The Written Word
Emily Carr House
The show is a result of Sharpe’s seven year journey researching the lives and art of Emily Carr, Frida Kahlo and Georgia O’Keeffe and includes Sharpe’s award winning hybrid film – “Bone Wind Fire” ; a display of props from the film and a new painting series by Sharpe.
Sharpe began painting at the age of 13 and remembers fondly her family’s annual pilgrimage to the McMichael Gallery outside Toronto where she first encountered Carr’s painting. “I noticed one woman’s work hanging on the wall and even at the age of 8 I think it showed me what was possible”. Sharpe went on to become a documentary filmmaker with a passion for painting. She was selected by Queue Magazine “as one of the 21 artists of the 21st century who would change the face of BC Culture”. When she came across Sharyn Udal’s book “Carr, O’Keeffe & Kahlo – Places of Their Own” she had just spent 3 years painting in a Mexican collective in Oaxaca Mexico. She felt this was the ideal material to combine her passions and experiment with film as a large canvas.
The filmmaking process was a labour of love. Sharpe sifted through 6,000 journal pages and thousands of paintings, to create a film entirely from the women’s own words. Katherine Monk from the Vancouver Sun calls it “a rich impressionistic essay on nothing less than the artist’s place in the universe”.
Produced by the National Film Board of Canada the film is currently touring festivals and galleries in North America and Europe. It won Best Canadian Film at the International Festival of Films on Art (FIFA), received an Artistic Innovation Award from Vancouver Women in Film and Television and won Best Short Documentary at the Sonoma International Film Festival.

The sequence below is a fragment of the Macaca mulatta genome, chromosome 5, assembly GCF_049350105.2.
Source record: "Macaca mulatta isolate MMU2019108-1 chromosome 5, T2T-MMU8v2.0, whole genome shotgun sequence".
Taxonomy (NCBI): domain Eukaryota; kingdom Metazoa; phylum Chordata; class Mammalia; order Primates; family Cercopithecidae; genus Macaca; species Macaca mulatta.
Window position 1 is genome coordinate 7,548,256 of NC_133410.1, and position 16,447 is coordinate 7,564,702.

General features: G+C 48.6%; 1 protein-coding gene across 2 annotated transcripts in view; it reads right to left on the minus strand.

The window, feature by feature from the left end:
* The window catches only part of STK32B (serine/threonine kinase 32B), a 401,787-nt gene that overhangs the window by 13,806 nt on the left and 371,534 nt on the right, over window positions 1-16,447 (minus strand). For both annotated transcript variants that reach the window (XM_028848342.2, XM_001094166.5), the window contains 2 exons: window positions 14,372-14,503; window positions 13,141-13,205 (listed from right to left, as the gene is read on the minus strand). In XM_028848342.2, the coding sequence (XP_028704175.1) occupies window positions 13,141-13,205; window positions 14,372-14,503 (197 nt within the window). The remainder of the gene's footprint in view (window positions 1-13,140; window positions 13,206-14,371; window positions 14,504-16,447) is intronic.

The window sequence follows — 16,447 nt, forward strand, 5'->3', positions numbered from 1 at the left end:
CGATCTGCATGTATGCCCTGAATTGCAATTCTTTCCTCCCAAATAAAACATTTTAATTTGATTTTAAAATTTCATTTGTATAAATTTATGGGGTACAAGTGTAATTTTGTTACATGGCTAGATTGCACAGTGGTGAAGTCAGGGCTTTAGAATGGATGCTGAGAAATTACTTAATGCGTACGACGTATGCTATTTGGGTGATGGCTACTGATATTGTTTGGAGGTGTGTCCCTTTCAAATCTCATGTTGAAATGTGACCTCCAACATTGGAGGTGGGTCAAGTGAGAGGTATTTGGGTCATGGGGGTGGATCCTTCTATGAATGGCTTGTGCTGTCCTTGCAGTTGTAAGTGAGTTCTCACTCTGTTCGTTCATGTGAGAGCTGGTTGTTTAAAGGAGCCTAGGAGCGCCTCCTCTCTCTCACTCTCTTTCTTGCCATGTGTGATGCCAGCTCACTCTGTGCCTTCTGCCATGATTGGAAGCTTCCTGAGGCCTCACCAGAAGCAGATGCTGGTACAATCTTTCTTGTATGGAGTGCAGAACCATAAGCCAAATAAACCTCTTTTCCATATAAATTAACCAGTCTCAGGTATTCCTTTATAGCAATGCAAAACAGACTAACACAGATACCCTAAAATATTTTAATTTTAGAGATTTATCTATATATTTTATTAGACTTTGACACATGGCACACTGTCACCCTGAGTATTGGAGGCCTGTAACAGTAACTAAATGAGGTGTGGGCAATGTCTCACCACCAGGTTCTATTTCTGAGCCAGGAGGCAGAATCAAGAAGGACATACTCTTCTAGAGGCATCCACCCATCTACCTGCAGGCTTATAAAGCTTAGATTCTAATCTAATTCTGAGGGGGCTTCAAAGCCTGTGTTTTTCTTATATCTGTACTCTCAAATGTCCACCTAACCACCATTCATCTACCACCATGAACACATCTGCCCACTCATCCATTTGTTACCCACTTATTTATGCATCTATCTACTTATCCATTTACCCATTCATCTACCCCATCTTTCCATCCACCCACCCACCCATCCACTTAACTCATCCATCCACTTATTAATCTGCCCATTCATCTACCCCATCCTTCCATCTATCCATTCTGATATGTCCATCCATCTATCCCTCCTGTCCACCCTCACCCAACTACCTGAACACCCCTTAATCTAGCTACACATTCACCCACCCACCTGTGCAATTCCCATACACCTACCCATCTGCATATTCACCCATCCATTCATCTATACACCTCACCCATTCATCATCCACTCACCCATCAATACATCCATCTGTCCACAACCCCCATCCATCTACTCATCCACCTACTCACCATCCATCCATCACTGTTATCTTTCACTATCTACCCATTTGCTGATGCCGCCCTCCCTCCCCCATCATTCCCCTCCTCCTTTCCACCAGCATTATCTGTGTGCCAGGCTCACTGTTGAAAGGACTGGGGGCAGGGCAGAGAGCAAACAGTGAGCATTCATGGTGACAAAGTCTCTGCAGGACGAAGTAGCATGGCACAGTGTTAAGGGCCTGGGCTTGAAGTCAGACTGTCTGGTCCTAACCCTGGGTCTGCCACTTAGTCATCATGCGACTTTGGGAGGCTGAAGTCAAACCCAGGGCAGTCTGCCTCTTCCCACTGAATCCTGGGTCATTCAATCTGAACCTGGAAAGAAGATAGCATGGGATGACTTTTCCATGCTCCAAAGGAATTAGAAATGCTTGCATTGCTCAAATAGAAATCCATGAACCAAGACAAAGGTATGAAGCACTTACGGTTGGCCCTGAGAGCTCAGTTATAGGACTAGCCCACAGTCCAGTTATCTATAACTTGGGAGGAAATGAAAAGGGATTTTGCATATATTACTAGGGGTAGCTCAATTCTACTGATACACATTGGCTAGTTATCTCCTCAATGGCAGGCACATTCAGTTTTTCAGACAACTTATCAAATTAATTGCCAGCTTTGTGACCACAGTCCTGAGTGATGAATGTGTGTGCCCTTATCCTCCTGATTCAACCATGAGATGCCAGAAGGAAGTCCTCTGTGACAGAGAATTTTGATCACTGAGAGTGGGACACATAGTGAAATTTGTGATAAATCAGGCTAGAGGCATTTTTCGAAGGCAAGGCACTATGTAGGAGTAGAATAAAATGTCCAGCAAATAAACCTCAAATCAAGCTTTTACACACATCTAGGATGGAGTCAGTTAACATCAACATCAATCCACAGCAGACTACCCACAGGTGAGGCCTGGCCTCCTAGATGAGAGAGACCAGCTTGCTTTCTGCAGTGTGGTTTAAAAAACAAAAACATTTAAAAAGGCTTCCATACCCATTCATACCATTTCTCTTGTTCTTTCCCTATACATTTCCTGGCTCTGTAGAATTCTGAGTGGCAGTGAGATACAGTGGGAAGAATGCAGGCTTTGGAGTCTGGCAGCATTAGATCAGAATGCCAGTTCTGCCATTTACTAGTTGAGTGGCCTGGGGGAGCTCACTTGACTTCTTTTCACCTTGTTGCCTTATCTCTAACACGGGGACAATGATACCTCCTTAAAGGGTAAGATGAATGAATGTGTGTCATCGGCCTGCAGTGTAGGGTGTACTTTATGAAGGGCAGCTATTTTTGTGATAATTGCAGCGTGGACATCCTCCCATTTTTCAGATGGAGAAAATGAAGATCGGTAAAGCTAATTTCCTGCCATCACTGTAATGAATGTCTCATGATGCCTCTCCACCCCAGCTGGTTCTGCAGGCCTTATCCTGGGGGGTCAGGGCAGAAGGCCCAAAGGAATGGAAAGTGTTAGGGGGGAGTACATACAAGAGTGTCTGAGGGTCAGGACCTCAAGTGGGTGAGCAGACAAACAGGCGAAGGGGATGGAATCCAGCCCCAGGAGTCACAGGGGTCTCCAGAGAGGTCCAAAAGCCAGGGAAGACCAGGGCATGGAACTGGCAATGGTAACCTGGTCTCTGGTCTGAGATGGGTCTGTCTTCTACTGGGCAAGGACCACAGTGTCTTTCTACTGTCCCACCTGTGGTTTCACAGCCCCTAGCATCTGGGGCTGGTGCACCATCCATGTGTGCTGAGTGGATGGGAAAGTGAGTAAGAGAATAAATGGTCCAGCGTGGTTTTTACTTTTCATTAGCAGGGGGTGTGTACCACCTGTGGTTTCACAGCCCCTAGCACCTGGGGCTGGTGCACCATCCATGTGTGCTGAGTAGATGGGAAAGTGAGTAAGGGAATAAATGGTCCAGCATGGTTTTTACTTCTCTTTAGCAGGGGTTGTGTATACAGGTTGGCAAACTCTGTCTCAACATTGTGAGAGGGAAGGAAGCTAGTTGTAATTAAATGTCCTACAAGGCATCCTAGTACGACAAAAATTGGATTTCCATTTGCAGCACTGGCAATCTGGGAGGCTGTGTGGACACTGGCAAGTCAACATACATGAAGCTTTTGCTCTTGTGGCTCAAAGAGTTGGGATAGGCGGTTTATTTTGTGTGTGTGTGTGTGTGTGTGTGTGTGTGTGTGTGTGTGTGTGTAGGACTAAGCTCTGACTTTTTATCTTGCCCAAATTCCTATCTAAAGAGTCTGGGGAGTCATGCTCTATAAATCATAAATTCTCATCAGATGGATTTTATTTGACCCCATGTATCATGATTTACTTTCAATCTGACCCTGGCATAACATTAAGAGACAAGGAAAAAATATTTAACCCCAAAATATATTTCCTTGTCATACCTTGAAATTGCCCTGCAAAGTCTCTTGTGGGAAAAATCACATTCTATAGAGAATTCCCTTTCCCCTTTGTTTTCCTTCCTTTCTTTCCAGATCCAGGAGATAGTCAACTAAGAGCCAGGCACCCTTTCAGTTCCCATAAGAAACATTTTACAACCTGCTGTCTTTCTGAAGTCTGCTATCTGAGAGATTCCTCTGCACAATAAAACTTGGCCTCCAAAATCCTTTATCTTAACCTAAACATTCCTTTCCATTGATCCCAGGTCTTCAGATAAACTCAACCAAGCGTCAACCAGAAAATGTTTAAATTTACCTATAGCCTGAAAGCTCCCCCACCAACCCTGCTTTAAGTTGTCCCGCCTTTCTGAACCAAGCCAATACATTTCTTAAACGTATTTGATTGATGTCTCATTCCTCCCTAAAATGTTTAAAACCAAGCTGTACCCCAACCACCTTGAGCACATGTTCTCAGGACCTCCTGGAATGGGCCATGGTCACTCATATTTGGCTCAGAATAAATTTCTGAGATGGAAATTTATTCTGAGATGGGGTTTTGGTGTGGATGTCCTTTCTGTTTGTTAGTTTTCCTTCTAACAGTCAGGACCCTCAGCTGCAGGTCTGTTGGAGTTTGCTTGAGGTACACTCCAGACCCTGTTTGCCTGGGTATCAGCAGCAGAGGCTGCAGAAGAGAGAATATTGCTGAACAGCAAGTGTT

At the Emily Carr House audiences will find the film playing half hourly; a replica of Frida Kahlo’s dress (hand embroidered silk by Vancouver’s Jane Abbott of Arcana Designs); a cow skull from Georgia O’Keeffe’s world and a new painting series by Sharpe hanging in Emily Carr’s “People’s Gallery”.
Each painting in the series is inspired by a frame in the film. In a sense I too passed through three worlds in their making. Not simply through three lives – but through three temporal realities. My process started with an exploration of the women’s internal/external landscapes deciphered from their paintings and words. Using dramatic techniques and animation, a moving painting was created for the big screen that synthesized the material. And now in the painting series, I work from 1/30th of a second to distill a moment back into paint. I’m curious about the ‘in-between space’ – transitions. What appears as solid is one thing, and what is going on underneath the surface – another. I like to look through many prisms, hoping to catch a glimpse of the illusory.”
To see Sharpe’s work, check out www.jillsharpe.ca.